"Finish at least one of your projects"

For William Keenan, Opus Dei's teachings in St Josemaría Escriva's book for meditation <em>The Way</

I first came into contact with Opus Dei when a doctor in my parish began holding monthly social gatherings for parishioners at his home. One day he invited a priest of Opus Dei to give a talk. I seem to recall, that the talk wasn’t received too well with many of the liberal Catholics at the meeting. But I found the idea of finding holiness in everyday life and ordinary work fascinating.

I was then a journalist on the Daily Express in Manchester editing and laying out the feature pages, which included the City pages, the Leader page and the William Hickey gossip pages. My working hours were from four or five in the evening until around three a.m. the following morning. If I went straight home and to bed I would often have difficulty getting to sleep. I would find myself looking at the ceiling and redesigning pages and rewriting headlines in my head.

Several times a week when we finished work we would drive to the Press Club in Albert Square for a couple of pints of beer. This would mean getting to bed about four in the morning and rising about lunch time. After lunch I would try to do some writing. Then it was time to go to the office again.

I decided I would like to know more about Opus Dei and finding holiness in work and everyday life. The doctor who had organised the meeting was not a member of Opus Dei but used to go to the monthly evenings of recollection at Greygarth Hall, the Manchester centre of Opus Dei. He said the next time he was going he would take me with him. But he was unable to make it in the next few months so I took myself off to Greygarth for an evening of recollection.

Recollection, I discovered, consisted in a priest giving two meditations followed by Benediction. Afterwards there were tea, cakes, and biscuits. After that evening of recollection what impressed me very much was not what had been said during the meditations but the happiness and cheerfulness of the people I met and chatted to over tea and biscuits. That was the reason I continued attending over the next few months.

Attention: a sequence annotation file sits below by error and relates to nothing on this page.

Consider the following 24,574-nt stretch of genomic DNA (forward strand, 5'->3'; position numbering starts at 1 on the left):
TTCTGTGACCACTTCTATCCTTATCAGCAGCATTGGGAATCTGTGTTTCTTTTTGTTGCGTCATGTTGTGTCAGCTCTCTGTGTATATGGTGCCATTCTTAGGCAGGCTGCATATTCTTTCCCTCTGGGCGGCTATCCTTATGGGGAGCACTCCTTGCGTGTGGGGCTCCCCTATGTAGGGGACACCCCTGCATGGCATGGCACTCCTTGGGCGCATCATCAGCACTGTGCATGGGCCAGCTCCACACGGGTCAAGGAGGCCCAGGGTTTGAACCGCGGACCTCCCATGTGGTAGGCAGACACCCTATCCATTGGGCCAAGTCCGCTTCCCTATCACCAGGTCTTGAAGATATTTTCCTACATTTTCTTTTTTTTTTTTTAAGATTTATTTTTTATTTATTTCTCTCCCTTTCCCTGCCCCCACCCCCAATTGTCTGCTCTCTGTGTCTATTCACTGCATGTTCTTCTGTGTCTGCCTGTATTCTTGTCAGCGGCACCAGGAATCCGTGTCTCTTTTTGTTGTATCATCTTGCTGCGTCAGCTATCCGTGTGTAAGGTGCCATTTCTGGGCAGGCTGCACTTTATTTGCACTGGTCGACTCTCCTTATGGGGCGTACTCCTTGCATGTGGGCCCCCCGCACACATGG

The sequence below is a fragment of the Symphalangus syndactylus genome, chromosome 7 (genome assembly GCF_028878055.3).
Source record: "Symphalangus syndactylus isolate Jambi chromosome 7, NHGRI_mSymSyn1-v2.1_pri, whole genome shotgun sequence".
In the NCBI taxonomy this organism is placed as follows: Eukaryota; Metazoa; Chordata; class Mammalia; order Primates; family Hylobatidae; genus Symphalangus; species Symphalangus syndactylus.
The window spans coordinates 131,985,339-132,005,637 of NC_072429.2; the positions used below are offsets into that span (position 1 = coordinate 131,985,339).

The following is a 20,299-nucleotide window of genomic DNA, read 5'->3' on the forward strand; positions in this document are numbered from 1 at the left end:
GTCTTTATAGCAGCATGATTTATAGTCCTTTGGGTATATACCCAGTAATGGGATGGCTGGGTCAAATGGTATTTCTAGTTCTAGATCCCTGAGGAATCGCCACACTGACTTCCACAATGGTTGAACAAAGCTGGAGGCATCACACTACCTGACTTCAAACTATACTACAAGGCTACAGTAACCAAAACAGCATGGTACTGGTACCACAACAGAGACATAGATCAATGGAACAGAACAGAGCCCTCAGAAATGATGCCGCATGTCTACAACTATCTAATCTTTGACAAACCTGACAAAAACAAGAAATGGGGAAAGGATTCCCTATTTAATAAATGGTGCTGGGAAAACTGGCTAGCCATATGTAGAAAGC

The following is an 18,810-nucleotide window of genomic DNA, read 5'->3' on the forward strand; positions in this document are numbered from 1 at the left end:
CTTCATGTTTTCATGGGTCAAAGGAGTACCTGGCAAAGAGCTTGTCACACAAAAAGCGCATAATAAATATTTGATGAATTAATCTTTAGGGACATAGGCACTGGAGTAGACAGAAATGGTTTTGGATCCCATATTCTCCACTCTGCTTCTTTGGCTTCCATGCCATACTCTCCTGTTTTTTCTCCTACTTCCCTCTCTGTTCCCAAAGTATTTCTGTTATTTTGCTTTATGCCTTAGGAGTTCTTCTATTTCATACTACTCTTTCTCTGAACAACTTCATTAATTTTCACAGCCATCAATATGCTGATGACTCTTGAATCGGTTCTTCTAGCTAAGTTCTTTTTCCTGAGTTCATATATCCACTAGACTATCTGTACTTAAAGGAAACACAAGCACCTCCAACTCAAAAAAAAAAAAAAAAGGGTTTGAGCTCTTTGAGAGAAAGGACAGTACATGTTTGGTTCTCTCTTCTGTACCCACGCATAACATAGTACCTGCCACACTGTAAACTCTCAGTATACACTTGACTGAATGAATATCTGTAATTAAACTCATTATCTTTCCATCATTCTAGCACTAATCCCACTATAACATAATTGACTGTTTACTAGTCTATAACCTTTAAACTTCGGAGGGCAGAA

One person I seemed to get on particularly well with was a student from the Basque country of Spain who I think was doing a doctorate in electrical engineering. One day he asked how my writing was going and I told him about a play I had just started working on. He looked a little puzzled because the previous time we spoke I had told him about a novel I was writing whose central character was a northern detective called John Marne whose ankle had been crushed by a thieves' get-away car so he would always walk with a limp.

When he asked what had happened to the John Marne novel I explained that I had decided it wasn’t working, that it was no good and that I would be better doing a play. He then produced a copy of The Way -- the book for meditations written by St Josemaría Escriva, the founder of Opus Dei -- which is now a best selling spiritual classic. He showed me Point 42 which says, “Why those variations in your character? When are you going to apply your will to something? Drop that craze for laying corner stones, and finish at least one of your projects.”

The point really went home. I kept thinking about it and realised that of my many unfinished writing projects the detective novel was the nearest to completion. So I sat down and finished it.

I sent it off convinced that it wasn’t good enough, and it was immediately accepted. This led to two other novels and a biography and about eight plays for BBC Saturday Theatre. Many times when I was three quarters through writing them, I wanted to start something else and had to struggle to put the finishing touches to each particular project.

Since then I have met many writers who, when they were three quarters through what they were working on, would decide it was no good. And I would repeat the point in The Way and get them to finish it. A good friend of mine had been commissioned by the BBC to write a television play. One day he rang me to say he couldn’t finish it. It wasn’t working, it wasn’t good. He was going to send the BBC their money back. I took him for a pint and persuaded him to keep the money and finish his play. He did and it was broadcast without need for a rewrite.

I think it only fair to say that the point in St Josemaria’s The Way has not only helped me but also many of my friends and fellow writers.

William Keenan first encountered Opus Dei in Manchester in the 1960s. He is a writer and journalist and he worked for many years on the Daily Mirror as a feature writer, television critic and investigative journalist. He has also written several detective novels and radio plays for the BBC.
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The Prevent strategy needs a rethink, not a rebrand

A bad policy by any other name is still a bad policy.